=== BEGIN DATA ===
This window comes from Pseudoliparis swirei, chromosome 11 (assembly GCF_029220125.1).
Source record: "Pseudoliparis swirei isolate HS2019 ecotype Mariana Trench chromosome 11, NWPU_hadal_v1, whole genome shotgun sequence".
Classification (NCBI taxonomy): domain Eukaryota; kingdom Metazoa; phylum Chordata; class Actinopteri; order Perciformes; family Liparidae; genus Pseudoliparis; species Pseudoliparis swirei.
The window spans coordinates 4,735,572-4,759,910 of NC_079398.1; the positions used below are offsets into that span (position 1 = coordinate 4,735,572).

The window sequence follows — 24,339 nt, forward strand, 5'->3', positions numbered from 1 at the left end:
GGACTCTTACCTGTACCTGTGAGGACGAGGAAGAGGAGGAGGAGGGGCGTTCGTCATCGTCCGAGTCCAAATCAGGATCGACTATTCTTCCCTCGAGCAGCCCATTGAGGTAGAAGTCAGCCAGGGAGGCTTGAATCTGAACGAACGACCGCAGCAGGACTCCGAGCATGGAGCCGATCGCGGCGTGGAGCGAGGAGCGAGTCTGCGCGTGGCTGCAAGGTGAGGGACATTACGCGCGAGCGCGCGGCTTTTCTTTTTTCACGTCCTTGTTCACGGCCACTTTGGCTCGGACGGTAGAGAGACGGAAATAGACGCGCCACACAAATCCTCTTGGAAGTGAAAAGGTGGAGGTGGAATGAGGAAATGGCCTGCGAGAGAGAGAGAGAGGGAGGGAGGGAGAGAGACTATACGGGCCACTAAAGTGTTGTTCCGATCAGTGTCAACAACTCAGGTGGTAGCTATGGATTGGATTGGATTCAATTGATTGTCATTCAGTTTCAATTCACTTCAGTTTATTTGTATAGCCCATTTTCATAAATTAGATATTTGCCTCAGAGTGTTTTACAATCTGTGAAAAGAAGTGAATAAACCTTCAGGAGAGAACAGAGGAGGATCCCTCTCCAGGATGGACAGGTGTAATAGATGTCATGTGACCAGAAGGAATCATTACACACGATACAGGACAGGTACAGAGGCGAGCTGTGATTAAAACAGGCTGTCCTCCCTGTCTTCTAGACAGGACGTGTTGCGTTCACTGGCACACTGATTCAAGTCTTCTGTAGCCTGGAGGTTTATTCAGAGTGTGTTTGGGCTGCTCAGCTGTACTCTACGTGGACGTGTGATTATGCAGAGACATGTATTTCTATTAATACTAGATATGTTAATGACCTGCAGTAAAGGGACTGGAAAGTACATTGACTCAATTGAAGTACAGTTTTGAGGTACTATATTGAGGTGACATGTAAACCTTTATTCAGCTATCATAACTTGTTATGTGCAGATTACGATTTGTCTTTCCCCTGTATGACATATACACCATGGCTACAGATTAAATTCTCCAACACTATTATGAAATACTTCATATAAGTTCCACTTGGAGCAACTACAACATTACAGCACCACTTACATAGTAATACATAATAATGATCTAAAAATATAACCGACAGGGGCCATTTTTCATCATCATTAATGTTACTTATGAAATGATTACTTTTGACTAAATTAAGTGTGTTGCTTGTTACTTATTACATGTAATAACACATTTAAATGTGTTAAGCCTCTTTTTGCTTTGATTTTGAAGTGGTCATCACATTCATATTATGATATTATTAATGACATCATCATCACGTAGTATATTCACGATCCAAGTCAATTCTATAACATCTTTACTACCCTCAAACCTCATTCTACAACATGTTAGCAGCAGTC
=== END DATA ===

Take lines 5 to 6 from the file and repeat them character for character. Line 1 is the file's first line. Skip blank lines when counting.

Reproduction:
The window sequence follows — 24,339 nt, forward strand, 5'->3', positions numbered from 1 at the left end:
GGACTCTTACCTGTACCTGTGAGGACGAGGAAGAGGAGGAGGAGGGGCGTTCGTCATCGTCCGAGTCCAAATCAGGATCGACTATTCTTCCCTCGAGCAGCCCATTGAGGTAGAAGTCAGCCAGGGAGGCTTGAATCTGAACGAACGACCGCAGCAGGACTCCGAGCATGGAGCCGATCGCGGCGTGGAGCGAGGAGCGAGTCTGCGCGTGGCTGCAAGGTGAGGGACATTACGCGCGAGCGCGCGGCTTTTCTTTTTTCACGTCCTTGTTCACGGCCACTTTGGCTCGGACGGTAGAGAGACGGAAATAGACGCGCCACACAAATCCTCTTGGAAGTGAAAAGGTGGAGGTGGAATGAGGAAATGGCCTGCGAGAGAGAGAGAGAGGGAGGGAGGGAGAGAGACTATACGGGCCACTAAAGTGTTGTTCCGATCAGTGTCAACAACTCAGGTGGTAGCTATGGATTGGATTGGATTCAATTGATTGTCATTCAGTTTCAATTCACTTCAGTTTATTTGTATAGCCCATTTTCATAAATTAGATATTTGCCTCAGAGTGTTTTACAATCTGTGAAAAGAAGTGAATAAACCTTCAGGAGAGAACAGAGGAGGATCCCTCTCCAGGATGGACAGGTGTAATAGATGTCATGTGACCAGAAGGAATCATTACACACGATACAGGACAGGTACAGAGGCGAGCTGTGATTAAAACAGGCTGTCCTCCCTGTCTTCTAGACAGGACGTGTTGCGTTCACTGGCACACTGATTCAAGTCTTCTGTAGCCTGGAGGTTTATTCAGAGTGTGTTTGGGCTGCTCAGCTGTACTCTACGTGGACGTGTGATTATGCAGAGACATGTATTTCTATTAATACTAGATATGTTAATGACCTGCAGTAAAGGGACTGGAAAGTACATTGACTCAATTGAAGTACAGTTTTGAGGTACTATATTGAGGTGACATGTAAACCTTTATTCAGCTATCATAACTTGTTATGTGCAGATTACGATTTGTCTTTCCCCTGTATGACATATACACCATGGCTACAGATTAAATTCTCCAACACTATTATGAAATACTTCATATAAGTTCCACTTGGAGCAACTACAACATTACAGCACCACTTACATAGTAATACATAATAATGATCTAAAAATATAACCGACAGGGGCCATTTTTCATCATCATTAATGTTACTTATGAAATGATTACTTTTGACTAAATTAAGTGTGTTGCTTGTTACTTATTACATGTAATAACACATTTAAATGTGTTAAGCCTCTTTTTGCTTTGATTTTGAAGTGGTCATCACATTCATATTATGATATTATTAATGACATCATCATCACGTAGTATATTCACGATCCAAGTCAATTCTATAACATCTTTACTACCCTCAAACCTCATTCTACAACATGTTAGCAGCAGTC